Wool is a solid entry in the dystopian future sub-genre. It began as a self-published short story in e-book format, then increased to five volumes due to reader demand, before being aggregated in this omnibus edition.
The first few pages of the omnibus give the reader the greatest attraction of the series - the environment. The story is set in `The Silo', a huge underground structure which houses a thriving society. But outside the ground level of the Silo is a howling wasteland.
And inside isn't perfect either. The society is heavily stratified, with social classes linked to locations inside the silo. `Mechanicals', `Supply' and `IT' , for example are no longer job descriptions, but distinct social groups, separated by the stairs that wind down through the silo. And all of those classes are laced through with taboos around asking about the outside, and about the past history of the Silo.
The initial thrust of the text centres around `Cleaning' ; an individual who has committed a crime punishable by death, or who has expressed interest in the outside, will be sent out into the wasteland to clean the external sensor lenses of the silo. Invariably, those sent will clean the lenses, and invariably, they never come back.
The mystery around the past of the Silo, the act of Cleaning, and the state of the outside world drives the start of the narrative. The environment is well detailed and lovingly described - and the concept of a closed society which it describes also makes interesting reading (and invites positive comparisons to classics like Oath of Fealty). The characters that inhabit this world are reasonably well-drawn. Whilst they don't seem to have quite the same level of depth as the society in which they are situated, they are typically comprehensible in their goals, and the main characters are well drawn, each with unique drivers and feelings which are gradually revealed to the reader over the course of the text.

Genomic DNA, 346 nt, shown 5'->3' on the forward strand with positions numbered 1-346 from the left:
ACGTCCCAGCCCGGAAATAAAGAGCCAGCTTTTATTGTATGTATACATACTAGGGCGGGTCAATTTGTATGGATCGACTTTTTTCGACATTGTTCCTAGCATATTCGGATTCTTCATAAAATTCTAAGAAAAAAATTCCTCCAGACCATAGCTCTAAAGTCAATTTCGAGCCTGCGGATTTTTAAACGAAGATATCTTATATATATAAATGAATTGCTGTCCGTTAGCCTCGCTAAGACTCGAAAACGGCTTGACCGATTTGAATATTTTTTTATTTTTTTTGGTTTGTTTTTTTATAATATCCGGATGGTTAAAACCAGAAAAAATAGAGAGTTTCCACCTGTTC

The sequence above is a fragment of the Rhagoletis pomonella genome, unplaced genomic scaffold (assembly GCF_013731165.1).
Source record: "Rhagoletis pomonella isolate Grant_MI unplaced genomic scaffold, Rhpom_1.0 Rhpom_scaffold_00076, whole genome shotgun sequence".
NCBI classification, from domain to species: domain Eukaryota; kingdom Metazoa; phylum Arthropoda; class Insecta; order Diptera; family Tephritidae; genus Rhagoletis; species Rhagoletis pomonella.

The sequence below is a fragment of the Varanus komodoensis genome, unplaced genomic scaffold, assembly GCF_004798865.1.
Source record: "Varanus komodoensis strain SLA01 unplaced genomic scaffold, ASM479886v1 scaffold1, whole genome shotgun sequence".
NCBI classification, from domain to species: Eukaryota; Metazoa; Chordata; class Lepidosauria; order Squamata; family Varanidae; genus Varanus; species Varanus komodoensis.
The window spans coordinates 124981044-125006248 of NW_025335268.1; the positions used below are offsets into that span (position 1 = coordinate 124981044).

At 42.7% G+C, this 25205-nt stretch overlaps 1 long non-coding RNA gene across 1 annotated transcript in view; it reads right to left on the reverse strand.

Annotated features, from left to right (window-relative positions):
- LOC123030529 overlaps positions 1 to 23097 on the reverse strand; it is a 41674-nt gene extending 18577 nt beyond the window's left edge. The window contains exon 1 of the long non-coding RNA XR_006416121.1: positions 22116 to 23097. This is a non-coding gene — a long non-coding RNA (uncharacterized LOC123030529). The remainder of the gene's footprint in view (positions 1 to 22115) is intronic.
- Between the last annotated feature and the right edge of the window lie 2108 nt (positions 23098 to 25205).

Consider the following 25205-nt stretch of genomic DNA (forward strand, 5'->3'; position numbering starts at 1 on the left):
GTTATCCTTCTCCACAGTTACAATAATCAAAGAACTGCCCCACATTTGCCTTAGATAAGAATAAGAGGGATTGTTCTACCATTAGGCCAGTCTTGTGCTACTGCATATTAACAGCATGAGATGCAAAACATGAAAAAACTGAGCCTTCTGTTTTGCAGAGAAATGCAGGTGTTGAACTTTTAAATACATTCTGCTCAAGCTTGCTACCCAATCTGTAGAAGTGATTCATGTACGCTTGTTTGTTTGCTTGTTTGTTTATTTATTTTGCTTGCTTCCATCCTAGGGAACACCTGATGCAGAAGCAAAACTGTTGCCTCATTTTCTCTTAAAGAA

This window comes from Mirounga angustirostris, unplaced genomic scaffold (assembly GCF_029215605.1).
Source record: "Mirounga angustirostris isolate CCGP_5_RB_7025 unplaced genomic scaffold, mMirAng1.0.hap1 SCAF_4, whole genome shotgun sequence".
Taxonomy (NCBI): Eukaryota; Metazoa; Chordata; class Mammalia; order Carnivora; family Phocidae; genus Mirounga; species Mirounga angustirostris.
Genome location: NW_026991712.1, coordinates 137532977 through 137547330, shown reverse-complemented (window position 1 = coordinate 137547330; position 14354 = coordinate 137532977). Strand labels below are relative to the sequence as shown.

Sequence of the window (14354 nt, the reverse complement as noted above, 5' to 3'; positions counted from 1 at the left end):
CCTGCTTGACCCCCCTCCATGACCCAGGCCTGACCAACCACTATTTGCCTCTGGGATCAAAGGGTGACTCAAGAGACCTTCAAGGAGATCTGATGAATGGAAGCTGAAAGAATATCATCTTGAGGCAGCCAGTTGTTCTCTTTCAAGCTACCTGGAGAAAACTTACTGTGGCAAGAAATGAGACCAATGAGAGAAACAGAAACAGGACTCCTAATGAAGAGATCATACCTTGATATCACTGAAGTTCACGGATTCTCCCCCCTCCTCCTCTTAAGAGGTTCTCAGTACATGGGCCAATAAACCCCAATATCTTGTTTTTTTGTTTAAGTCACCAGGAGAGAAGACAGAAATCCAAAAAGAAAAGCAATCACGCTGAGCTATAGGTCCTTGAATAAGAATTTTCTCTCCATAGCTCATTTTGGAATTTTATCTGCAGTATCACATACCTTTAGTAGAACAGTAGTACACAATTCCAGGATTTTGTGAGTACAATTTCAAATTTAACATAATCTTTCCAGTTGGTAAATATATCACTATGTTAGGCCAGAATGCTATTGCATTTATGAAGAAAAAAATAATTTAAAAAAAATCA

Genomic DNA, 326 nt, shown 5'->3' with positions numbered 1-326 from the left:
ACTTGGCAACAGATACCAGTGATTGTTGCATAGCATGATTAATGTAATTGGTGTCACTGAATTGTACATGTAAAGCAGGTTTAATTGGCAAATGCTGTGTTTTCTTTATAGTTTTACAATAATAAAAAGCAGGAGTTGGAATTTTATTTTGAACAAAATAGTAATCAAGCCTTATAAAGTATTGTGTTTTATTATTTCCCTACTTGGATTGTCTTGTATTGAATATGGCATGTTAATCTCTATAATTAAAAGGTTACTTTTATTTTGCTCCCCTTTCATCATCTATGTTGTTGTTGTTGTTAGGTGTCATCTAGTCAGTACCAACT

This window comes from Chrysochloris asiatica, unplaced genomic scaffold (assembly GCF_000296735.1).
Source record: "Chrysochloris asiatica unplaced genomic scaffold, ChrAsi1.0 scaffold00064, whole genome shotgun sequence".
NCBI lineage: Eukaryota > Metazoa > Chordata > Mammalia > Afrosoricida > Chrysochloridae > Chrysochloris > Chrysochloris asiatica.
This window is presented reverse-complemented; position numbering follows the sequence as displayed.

The prose is well structures, giving key descriptions whilst not overloading the reader. Particularly worth mentioning is the dialogue between characters, which flows smoothly, and unlike some other texts in the genre, is remarkably empty of jargon or stilted technobabble. Howey succeeds in making his characters feel like people, even where they are drawn with something of a broad brush.
It's also worth noting that Howey doesn't pull any punches with his characters - continuing the trend of willingness to sacrifice major players in the narrative for dramatic effect.
Of course there are some failings. Some characters don't seem to be given enough space in the text to express themselves, to give their point of view to the reader. Parts of the later narrative seemed a little illogical on a second reading - though I won't go into detail here for fear of spoilers. That said, on the initial read I was far too entertained to think about a few plot quibbles.
In the final analysis, Howey has created a cleverly structured, entirely believable world, populated with interesting characters, with multiple points of view - and the ability to express those points of view reasonably in their dialogue, to each other and to the reader. Wool may not be a literary masterpiece, but it is certainly a superior example of the genre, and is heartily recommended.